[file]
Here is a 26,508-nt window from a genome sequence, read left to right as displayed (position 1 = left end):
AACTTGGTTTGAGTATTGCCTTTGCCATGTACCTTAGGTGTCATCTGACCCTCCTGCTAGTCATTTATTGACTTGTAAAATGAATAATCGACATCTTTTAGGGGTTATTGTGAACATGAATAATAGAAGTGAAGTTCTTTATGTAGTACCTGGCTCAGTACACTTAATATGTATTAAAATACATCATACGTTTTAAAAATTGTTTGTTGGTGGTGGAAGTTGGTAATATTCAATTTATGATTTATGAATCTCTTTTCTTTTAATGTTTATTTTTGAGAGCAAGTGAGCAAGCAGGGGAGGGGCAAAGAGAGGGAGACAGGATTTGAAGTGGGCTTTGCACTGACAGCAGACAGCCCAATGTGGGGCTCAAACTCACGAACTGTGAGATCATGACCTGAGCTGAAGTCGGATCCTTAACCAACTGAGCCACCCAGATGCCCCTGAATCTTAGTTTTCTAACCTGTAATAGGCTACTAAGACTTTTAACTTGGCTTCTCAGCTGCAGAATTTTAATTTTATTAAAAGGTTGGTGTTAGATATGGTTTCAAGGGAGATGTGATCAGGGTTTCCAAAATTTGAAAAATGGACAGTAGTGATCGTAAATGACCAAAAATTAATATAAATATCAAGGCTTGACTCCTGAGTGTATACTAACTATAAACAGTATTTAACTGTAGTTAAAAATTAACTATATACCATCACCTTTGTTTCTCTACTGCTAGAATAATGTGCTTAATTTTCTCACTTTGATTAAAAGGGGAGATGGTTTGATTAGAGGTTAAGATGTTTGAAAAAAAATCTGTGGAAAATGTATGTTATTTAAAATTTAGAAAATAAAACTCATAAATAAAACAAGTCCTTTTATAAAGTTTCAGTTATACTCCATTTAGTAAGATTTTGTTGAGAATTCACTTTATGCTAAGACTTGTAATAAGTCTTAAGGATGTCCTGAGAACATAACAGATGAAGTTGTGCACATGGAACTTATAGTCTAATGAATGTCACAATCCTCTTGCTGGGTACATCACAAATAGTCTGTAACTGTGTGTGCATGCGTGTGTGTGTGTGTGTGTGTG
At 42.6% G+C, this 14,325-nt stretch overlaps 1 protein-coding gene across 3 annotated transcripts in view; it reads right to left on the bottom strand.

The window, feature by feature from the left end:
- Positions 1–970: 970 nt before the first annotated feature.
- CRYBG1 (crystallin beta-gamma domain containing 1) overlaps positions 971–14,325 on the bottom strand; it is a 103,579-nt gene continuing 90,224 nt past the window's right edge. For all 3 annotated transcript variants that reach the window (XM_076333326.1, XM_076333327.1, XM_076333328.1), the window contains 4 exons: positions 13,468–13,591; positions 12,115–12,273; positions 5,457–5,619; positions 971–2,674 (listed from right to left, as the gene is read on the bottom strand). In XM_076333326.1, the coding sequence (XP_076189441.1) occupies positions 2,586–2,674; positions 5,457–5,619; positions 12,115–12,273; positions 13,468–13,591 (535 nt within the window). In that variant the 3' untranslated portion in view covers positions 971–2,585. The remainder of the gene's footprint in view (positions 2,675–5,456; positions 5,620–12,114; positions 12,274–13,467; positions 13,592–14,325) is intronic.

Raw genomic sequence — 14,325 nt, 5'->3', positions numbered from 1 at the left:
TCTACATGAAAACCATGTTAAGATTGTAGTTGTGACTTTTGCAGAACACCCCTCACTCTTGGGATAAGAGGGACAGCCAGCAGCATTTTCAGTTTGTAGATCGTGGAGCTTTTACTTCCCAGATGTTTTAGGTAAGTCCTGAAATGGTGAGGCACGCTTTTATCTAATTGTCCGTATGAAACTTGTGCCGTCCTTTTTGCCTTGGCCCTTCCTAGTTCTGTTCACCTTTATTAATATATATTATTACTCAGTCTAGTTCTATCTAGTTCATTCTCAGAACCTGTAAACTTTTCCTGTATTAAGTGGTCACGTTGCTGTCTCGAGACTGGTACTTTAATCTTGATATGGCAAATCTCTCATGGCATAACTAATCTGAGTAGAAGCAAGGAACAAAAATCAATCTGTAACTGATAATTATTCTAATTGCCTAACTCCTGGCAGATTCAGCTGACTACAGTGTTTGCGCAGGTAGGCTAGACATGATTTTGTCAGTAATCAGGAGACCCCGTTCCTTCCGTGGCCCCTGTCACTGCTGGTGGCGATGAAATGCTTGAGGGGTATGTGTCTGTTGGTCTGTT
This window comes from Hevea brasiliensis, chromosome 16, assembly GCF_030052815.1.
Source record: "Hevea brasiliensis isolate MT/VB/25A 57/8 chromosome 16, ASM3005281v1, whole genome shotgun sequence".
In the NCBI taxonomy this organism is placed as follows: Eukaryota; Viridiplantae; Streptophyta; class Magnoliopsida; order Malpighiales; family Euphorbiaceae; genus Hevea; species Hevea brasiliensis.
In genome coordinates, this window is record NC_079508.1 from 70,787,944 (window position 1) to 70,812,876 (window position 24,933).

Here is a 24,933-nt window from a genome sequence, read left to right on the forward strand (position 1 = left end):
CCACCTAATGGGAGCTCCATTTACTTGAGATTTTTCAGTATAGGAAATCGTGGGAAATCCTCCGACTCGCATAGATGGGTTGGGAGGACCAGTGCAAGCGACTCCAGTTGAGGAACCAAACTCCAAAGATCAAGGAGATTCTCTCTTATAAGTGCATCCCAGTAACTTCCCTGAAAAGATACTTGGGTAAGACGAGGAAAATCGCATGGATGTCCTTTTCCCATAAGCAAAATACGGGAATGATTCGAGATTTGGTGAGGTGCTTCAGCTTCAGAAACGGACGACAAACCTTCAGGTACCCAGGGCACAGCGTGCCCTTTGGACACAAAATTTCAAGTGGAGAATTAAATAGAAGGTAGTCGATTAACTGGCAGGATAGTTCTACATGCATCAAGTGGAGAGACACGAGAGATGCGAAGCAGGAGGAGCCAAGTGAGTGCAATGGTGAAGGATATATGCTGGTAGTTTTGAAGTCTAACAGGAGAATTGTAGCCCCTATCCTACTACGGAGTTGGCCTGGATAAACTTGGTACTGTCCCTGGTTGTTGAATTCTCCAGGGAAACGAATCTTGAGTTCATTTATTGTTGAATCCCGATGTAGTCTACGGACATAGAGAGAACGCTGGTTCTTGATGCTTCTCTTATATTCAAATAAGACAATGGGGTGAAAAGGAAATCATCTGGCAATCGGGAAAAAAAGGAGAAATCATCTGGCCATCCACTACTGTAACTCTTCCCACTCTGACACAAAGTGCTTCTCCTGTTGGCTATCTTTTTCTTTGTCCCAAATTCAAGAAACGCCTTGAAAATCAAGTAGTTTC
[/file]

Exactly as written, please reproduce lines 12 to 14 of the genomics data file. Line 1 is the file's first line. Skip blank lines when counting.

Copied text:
In genome coordinates, this window is record NC_079508.1 from 70,787,944 (window position 1) to 70,812,876 (window position 24,933).

Here is a 24,933-nt window from a genome sequence, read left to right on the forward strand (position 1 = left end):
CCACCTAATGGGAGCTCCATTTACTTGAGATTTTTCAGTATAGGAAATCGTGGGAAATCCTCCGACTCGCATAGATGGGTTGGGAGGACCAGTGCAAGCGACTCCAGTTGAGGAACCAAACTCCAAAGATCAAGGAGATTCTCTCTTATAAGTGCATCCCAGTAACTTCCCTGAAAAGATACTTGGGTAAGACGAGGAAAATCGCATGGATGTCCTTTTCCCATAAGCAAAATACGGGAATGATTCGAGATTTGGTGAGGTGCTTCAGCTTCAGAAACGGACGACAAACCTTCAGGTACCCAGGGCACAGCGTGCCCTTTGGACACAAAATTTCAAGTGGAGAATTAAATAGAAGGTAGTCGATTAACTGGCAGGATAGTTCTACATGCATCAAGTGGAGAGACACGAGAGATGCGAAGCAGGAGGAGCCAAGTGAGTGCAATGGTGAAGGATATATGCTGGTAGTTTTGAAGTCTAACAGGAGAATTGTAGCCCCTATCCTACTACGGAGTTGGCCTGGATAAACTTGGTACTGTCCCTGGTTGTTGAATTCTCCAGGGAAACGAATCTTGAGTTCATTTATTGTTGAATCCCGATGTAGTCTACGGACATAGAGAGAACGCTGGTTCTTGATGCTTCTCTTATATTCAAATAAGACAATGGGGTGAAAAGGAAATCATCTGGCAATCGGGAAAAAAAGGAGAAATCATCTGGCCATCCACTACTGTAACTCTTCCCACTCTGACACAAAGTGCTTCTCCTGTTGGCTATCTTTTTCTTTGTCCCAAATTCAAGAAACGCCTTGAAAATCAAGTAGTTTC